I once wrote about how it took me some visits to different museums and reading a book to connect the dots and see what was the controversy in France about the Wright Brothers pioneering first flight.
It takes several museums to get a complete glimpse of the story of the X-15.
This experimental aircraft, powered with a rocket engine, was used to reach the edge of outer space and gather data for aircraft and space design. In doing so, it set several records of speed and altitude. To date it keeps the speed record of any manned flight with over 7,000 km/h (bear in mind that this a rocket engine, vs. the record for an atmospheric engine reached with the SR-71). The aircraft also flew several times above 50 miles, which by then in the USA was considered the limit for outer space, thus making some of its pilots being recognised as astronauts by NASA and USAF. The International Astronautics Federation (FIA), however, sets the limit at 100km of altitude. Still two of the X-15 pilots flew over that height being them also recognised as astronauts by the FIA.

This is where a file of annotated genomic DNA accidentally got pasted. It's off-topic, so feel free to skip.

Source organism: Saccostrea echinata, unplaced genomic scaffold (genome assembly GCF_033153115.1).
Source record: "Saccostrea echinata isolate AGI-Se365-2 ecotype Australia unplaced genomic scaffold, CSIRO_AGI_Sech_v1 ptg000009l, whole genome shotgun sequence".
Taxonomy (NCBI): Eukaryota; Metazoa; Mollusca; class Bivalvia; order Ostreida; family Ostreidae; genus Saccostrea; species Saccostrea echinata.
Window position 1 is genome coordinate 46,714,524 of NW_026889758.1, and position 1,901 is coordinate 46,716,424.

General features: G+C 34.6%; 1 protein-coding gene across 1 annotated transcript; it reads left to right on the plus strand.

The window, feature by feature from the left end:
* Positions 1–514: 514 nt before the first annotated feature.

The aircraft itself, the North American X-15, is displayed at the National Space & Air Museum at the Mall in Washington DC (which I first visited in December 2008) and USAF Museum in Ohio, while one of the mock-ups is displayed at the Pima Air & Space Museum in Tucson (which we visited last May 2013).
The flight tests in which the X-15 set so many high altitude and speed records were performed at Edwards AF Base in Mojave (which we visited in May 2013). At the Flight Test Center museum you can read some displayes about its story.
Finally, the mother ships from which the different X-15 aircraft were launched were modified B-52 Stratofortress bombers. The two aircraft are displayed in the Pima Air & Space Museum in Tucson (which we visited last May 2013) and again the Dryden Flight Research Center which is also located at Edwards AFB.